2. Adopt Zoning Policies that Preserve Slingerlands National Historic District and Surrounding Community - By or before January 30, 2017, convene a resident-led community advisory historic preservation committee to work with the town board to review the Slingerlands National Historic District and surrounding community before the planning board considers any site applications for development. The committee and town board should decide whether it or, separately and with oversight by the committee and town board should commission an independent body to study, conduct and complete this review. Since Slingerlands is home to Bethlehem’s only town-owned historic family burial vault, trailhead on the Albany County Helderberg Hudson Rail Trail and nationally-recognized Arboretum at Pine Hollow, the committee should consider, review and recommend zoning options to preserve the historic district and surrounding community, including safe, enhanced preservation and linkages to these and other significant historic and environmental resources. Review of zoning options should include but not be limited to: establishment of a historic overlay district (a district, with supplementary regulations, which is superimposed upon existing use districts); a landmark preservation law; historic district preservation easements; development transfer rights program; establishment of town SEQR ordinance; and a final community supported plan for town adoption and implementation. The heart of historic Slingerlands is zoned as a mixed-use hamlet. Notably, design guidelines for new or in-fill construction in hamlet districts under Section § 128-33 E of the town code encourage but do not require a design “to be compatible with the general character of buildings on the street frontage; the setback, height, bulk, gable and pitch of roofs, use of porches, shutters and other exterior design elements should (note this is permissive not mandatory) result in an overall design that complements the existing character of the streetscape.”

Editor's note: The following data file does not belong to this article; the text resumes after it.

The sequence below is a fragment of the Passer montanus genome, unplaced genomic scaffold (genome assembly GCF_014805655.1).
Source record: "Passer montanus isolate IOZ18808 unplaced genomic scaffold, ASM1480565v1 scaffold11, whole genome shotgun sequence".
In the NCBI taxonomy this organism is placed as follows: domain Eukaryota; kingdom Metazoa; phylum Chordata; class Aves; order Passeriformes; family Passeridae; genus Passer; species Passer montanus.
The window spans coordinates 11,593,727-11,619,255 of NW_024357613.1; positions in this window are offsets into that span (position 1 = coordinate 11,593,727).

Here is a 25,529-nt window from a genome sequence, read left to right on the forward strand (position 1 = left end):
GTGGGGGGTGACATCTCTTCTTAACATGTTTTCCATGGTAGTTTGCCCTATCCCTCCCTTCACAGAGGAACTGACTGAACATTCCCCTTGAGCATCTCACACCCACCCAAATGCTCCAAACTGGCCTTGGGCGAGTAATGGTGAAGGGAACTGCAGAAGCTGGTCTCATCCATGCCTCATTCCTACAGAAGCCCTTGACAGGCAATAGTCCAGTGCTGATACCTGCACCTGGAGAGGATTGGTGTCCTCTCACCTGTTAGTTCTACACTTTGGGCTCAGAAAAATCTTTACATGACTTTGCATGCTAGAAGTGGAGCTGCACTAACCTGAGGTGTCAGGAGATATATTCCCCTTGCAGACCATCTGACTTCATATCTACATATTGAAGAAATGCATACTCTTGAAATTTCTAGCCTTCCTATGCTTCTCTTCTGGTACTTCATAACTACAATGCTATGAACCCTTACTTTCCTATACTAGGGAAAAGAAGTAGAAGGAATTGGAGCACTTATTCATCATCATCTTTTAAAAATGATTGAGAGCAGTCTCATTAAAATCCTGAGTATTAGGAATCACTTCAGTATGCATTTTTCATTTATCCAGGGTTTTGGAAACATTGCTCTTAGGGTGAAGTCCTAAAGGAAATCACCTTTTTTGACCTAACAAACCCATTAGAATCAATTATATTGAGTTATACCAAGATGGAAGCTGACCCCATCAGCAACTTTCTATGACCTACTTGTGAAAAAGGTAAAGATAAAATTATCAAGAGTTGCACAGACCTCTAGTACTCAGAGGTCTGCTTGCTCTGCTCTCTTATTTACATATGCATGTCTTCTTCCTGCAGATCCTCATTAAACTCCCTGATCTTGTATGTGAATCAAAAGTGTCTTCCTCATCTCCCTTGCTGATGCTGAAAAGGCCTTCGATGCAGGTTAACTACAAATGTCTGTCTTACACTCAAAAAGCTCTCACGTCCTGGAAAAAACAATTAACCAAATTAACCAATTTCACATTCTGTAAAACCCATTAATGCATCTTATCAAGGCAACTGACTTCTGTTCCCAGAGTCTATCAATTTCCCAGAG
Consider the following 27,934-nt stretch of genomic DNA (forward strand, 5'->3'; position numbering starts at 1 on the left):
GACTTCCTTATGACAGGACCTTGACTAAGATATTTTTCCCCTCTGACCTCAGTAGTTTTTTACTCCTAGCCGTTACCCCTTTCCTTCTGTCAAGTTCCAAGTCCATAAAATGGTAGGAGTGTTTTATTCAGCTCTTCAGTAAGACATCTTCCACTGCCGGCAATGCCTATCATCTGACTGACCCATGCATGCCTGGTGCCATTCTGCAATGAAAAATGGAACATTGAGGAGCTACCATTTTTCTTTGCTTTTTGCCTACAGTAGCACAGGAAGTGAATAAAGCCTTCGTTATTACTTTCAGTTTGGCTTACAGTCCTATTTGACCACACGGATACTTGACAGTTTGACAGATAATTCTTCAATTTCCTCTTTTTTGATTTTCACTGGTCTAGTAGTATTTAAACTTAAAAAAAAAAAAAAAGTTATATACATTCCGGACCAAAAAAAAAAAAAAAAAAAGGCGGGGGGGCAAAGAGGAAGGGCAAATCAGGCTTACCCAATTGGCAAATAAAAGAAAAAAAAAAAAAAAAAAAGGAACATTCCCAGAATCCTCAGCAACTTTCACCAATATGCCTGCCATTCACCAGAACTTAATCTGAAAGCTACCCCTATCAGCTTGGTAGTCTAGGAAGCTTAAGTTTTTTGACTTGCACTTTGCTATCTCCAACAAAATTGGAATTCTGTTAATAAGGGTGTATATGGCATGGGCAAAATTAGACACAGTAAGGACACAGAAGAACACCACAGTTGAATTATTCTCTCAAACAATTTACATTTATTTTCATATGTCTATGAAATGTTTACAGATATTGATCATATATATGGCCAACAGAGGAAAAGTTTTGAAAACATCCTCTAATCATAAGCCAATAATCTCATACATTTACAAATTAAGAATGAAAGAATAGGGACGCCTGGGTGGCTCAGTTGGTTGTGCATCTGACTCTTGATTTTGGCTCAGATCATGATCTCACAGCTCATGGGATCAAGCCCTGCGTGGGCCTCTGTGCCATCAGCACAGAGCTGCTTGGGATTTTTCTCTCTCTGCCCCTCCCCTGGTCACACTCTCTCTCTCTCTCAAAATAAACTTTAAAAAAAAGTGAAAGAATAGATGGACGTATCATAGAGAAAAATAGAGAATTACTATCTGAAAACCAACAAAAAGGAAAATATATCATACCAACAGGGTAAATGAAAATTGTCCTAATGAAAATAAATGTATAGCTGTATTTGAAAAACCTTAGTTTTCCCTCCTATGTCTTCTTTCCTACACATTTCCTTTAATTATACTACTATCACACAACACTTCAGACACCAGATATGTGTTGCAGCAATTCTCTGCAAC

3. Adopt Zoning Policies that Integrate Quality of Life Standards with Required Site Plan Review Criteria - By or before March 30, 2017, convene a community advisory zoning reform committee to work with the town board to: a) consider, review and recommend zoning reforms which establish a framework for growth management and land use policies that incorporate resident-defined quality of life standards as required
criteria the planning board must consider for site plan review applications, with revisions to Section § 128-71 E of Town of Bethlehem Zoning Code (Site Plan Review and Approval); and, b) issue an interim and final report on such matters by December 31, 2017. Quality of life criteria should include but not be limited to; measures to determine the impact of development on traffic, safety, alterations to the character of neighborhoods, open space and recreational amenities, scenic and visual quality, architectural design, economic, social and municipal standards of the community.